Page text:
Declan Kennedy’s tribute, I am mourning my friend Bill Mollison is also well worth a read.

0

Out to lunch

su-and-david-reading

Apologies if our phones and emails go unanswered. Apologies if we miss appointments, lunch dates and birthday parties. We are too busy reading the latest addition to the Melliodora Publishing family:

The Art of Frugal Hedonism: A guide to spending less while enjoying everything more

By Annie Raser-Rowland with Adam Grubb, authors of the hugely popular Weed Forager’s Handbook

The Art of Frugal Hedonism

About the book

A lot of stuff we spend money on actually makes life less enjoyable in the long run. And a lot of cheap and free stuff is very enjoyable indeed. So why choose the stuff that requires us to work all the time and get stressed about bank balances? The stuff that leads to looking in the mirror and seeing your dear face grown all puffy from too many pad Thai takeaways eaten mid-commute, because finding the energy to cook at the end of the day often feels impossible. To gazing at your house full of random possessions that seemed wonderful when you bought them but now seem to demand more care, organising, and storage space than you have the capacity for. To finding yourself at the gym, or maybe on the therapist’s couch, suspecting that you wouldn’t need to be there if you just had the time to sleep in more, or to go out dancing, like you’d love to.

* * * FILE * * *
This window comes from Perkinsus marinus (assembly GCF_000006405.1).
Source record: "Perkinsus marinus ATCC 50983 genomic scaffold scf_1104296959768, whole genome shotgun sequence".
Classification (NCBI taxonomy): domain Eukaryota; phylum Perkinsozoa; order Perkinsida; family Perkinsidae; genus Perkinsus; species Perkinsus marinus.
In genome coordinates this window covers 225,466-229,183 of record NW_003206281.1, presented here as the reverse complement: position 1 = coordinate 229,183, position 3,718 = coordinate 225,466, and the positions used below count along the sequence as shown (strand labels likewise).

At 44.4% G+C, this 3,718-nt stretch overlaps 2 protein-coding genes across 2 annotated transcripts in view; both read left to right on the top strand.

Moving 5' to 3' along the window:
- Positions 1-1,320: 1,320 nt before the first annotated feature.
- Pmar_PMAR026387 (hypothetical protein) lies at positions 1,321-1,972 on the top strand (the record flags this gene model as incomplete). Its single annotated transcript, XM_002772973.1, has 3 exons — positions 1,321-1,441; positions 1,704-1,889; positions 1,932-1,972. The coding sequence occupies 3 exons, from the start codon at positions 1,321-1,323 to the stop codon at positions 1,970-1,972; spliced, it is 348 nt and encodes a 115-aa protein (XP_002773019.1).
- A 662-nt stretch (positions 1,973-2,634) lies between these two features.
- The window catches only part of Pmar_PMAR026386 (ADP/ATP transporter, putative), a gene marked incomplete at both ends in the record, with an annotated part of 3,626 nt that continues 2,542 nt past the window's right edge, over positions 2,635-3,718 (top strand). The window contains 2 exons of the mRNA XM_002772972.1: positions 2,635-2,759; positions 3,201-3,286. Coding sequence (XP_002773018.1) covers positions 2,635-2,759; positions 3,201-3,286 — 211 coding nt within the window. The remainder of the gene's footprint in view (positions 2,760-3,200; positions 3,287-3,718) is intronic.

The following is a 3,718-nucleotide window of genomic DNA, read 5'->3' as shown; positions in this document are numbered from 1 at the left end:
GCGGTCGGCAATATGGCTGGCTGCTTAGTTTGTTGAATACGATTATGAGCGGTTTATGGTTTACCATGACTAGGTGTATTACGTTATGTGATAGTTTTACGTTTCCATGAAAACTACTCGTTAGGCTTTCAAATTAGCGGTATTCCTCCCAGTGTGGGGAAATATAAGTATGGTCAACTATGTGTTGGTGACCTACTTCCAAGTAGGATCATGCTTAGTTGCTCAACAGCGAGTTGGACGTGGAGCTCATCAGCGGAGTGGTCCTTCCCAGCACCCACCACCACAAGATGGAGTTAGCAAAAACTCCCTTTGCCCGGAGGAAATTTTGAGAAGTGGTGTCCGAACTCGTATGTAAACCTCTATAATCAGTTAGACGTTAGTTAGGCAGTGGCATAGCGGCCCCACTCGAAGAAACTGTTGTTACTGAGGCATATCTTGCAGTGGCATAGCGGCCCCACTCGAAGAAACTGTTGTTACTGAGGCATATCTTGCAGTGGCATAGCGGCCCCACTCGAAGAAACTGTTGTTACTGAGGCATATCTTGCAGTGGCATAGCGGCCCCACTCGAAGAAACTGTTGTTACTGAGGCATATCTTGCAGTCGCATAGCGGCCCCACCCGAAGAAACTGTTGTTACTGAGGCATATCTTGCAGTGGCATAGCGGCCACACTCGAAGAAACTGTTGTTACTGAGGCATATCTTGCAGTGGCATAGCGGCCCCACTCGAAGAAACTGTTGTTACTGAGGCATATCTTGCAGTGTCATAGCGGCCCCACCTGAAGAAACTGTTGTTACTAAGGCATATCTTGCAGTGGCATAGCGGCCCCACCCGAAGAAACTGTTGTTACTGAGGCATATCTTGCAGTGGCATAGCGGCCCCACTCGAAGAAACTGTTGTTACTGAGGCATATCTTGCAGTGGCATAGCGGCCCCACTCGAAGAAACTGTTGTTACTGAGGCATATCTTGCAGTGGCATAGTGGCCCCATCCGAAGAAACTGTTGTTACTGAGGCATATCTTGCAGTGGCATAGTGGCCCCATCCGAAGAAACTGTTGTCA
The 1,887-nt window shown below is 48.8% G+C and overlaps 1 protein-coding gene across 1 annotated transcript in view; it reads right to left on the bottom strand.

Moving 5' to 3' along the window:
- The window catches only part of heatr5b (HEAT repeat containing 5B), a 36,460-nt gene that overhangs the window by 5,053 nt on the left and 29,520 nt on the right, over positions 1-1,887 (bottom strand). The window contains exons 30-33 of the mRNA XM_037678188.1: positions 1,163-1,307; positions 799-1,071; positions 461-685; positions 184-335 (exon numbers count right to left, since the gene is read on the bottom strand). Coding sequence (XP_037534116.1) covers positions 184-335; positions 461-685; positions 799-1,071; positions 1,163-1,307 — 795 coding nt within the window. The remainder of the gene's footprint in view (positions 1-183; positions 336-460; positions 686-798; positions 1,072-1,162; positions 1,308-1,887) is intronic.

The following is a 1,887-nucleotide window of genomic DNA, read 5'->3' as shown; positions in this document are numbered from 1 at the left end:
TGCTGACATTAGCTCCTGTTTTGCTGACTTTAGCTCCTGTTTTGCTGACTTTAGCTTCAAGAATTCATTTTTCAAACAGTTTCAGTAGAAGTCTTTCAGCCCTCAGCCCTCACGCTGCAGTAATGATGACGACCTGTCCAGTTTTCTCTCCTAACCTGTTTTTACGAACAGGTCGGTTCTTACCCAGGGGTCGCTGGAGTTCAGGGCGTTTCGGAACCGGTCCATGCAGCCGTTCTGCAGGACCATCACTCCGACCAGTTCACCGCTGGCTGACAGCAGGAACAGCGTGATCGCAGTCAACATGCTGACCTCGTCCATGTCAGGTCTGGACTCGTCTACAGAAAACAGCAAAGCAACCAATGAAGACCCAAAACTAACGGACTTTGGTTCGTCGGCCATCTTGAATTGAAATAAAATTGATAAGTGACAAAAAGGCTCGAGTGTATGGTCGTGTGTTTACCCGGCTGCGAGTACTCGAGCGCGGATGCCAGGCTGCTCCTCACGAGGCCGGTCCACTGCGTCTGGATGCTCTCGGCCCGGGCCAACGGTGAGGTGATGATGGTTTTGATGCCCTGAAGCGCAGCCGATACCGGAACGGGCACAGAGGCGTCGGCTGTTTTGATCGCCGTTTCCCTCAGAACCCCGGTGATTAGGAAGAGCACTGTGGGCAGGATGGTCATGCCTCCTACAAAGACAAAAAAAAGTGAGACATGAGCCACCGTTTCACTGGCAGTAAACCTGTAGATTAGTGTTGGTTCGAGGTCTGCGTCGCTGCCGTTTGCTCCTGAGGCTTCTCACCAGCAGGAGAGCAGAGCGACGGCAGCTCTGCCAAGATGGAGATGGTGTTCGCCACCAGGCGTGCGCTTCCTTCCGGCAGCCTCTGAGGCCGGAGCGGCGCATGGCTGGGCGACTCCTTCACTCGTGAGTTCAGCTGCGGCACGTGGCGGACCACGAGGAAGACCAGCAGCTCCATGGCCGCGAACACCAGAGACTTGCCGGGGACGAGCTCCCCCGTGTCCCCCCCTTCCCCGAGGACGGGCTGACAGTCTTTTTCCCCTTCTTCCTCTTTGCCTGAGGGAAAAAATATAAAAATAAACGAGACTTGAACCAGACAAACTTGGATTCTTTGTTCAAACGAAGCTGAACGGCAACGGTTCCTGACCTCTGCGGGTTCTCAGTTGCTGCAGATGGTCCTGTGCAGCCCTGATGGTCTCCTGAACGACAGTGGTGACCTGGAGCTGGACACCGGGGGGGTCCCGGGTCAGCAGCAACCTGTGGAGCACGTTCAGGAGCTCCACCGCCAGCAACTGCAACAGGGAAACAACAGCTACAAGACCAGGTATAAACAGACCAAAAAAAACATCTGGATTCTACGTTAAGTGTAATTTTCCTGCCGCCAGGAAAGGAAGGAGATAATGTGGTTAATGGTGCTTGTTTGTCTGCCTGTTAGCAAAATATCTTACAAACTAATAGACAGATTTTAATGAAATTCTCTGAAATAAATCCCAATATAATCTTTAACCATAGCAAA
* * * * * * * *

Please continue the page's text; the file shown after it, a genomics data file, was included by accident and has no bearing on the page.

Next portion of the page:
“This is not a good scene!” declares the Frugal Hedonist, and opts for ditching some pricier habits and lifestyle expectations in favour of less stress. They focus their spending where it provides maximum bang per buck, and become connoisseurs of free pleasures. Then they kick back and reap the rewards.